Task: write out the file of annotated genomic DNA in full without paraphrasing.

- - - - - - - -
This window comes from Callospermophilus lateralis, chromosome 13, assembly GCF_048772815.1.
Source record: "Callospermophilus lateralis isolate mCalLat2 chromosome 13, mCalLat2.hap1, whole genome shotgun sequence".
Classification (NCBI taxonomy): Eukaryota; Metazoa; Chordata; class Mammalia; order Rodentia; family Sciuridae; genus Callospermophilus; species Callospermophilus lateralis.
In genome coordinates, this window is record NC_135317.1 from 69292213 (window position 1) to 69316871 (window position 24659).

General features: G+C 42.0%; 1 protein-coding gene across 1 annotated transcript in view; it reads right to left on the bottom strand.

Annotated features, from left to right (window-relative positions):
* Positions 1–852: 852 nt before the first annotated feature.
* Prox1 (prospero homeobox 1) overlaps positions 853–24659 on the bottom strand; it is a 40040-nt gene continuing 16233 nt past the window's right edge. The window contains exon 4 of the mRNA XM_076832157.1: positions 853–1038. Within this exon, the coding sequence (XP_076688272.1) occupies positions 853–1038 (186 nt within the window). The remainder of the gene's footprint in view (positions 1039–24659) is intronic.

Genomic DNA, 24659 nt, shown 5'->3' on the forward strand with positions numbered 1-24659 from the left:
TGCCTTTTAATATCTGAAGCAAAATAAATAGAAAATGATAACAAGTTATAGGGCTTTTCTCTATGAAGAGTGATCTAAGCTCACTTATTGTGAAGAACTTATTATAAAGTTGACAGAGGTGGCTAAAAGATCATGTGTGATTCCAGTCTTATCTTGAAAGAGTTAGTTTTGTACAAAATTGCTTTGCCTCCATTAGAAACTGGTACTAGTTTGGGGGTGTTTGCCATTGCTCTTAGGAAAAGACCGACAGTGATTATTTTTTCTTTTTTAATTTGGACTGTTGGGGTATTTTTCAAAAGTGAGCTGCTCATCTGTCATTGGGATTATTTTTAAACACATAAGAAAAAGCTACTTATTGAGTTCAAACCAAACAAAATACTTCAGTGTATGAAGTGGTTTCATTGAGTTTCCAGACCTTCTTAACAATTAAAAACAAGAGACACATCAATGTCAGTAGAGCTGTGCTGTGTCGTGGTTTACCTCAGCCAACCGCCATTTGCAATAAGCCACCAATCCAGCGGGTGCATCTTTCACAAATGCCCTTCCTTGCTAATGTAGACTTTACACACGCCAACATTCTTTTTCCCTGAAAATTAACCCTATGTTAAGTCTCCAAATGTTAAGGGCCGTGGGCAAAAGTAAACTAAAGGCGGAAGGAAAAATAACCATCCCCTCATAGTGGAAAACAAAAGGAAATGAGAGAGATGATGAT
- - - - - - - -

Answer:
This window comes from Callospermophilus lateralis, chromosome 13, assembly GCF_048772815.1.
Source record: "Callospermophilus lateralis isolate mCalLat2 chromosome 13, mCalLat2.hap1, whole genome shotgun sequence".
Classification (NCBI taxonomy): Eukaryota; Metazoa; Chordata; class Mammalia; order Rodentia; family Sciuridae; genus Callospermophilus; species Callospermophilus lateralis.
In genome coordinates, this window is record NC_135317.1 from 69292213 (window position 1) to 69316871 (window position 24659).

General features: G+C 42.0%; 1 protein-coding gene across 1 annotated transcript in view; it reads right to left on the bottom strand.

Annotated features, from left to right (window-relative positions):
* Positions 1–852: 852 nt before the first annotated feature.
* Prox1 (prospero homeobox 1) overlaps positions 853–24659 on the bottom strand; it is a 40040-nt gene continuing 16233 nt past the window's right edge. The window contains exon 4 of the mRNA XM_076832157.1: positions 853–1038. Within this exon, the coding sequence (XP_076688272.1) occupies positions 853–1038 (186 nt within the window). The remainder of the gene's footprint in view (positions 1039–24659) is intronic.

Genomic DNA, 24659 nt, shown 5'->3' on the forward strand with positions numbered 1-24659 from the left:
TGCCTTTTAATATCTGAAGCAAAATAAATAGAAAATGATAACAAGTTATAGGGCTTTTCTCTATGAAGAGTGATCTAAGCTCACTTATTGTGAAGAACTTATTATAAAGTTGACAGAGGTGGCTAAAAGATCATGTGTGATTCCAGTCTTATCTTGAAAGAGTTAGTTTTGTACAAAATTGCTTTGCCTCCATTAGAAACTGGTACTAGTTTGGGGGTGTTTGCCATTGCTCTTAGGAAAAGACCGACAGTGATTATTTTTTCTTTTTTAATTTGGACTGTTGGGGTATTTTTCAAAAGTGAGCTGCTCATCTGTCATTGGGATTATTTTTAAACACATAAGAAAAAGCTACTTATTGAGTTCAAACCAAACAAAATACTTCAGTGTATGAAGTGGTTTCATTGAGTTTCCAGACCTTCTTAACAATTAAAAACAAGAGACACATCAATGTCAGTAGAGCTGTGCTGTGTCGTGGTTTACCTCAGCCAACCGCCATTTGCAATAAGCCACCAATCCAGCGGGTGCATCTTTCACAAATGCCCTTCCTTGCTAATGTAGACTTTACACACGCCAACATTCTTTTTCCCTGAAAATTAACCCTATGTTAAGTCTCCAAATGTTAAGGGCCGTGGGCAAAAGTAAACTAAAGGCGGAAGGAAAAATAACCATCCCCTCATAGTGGAAAACAAAAGGAAATGAGAGAGATGATGAT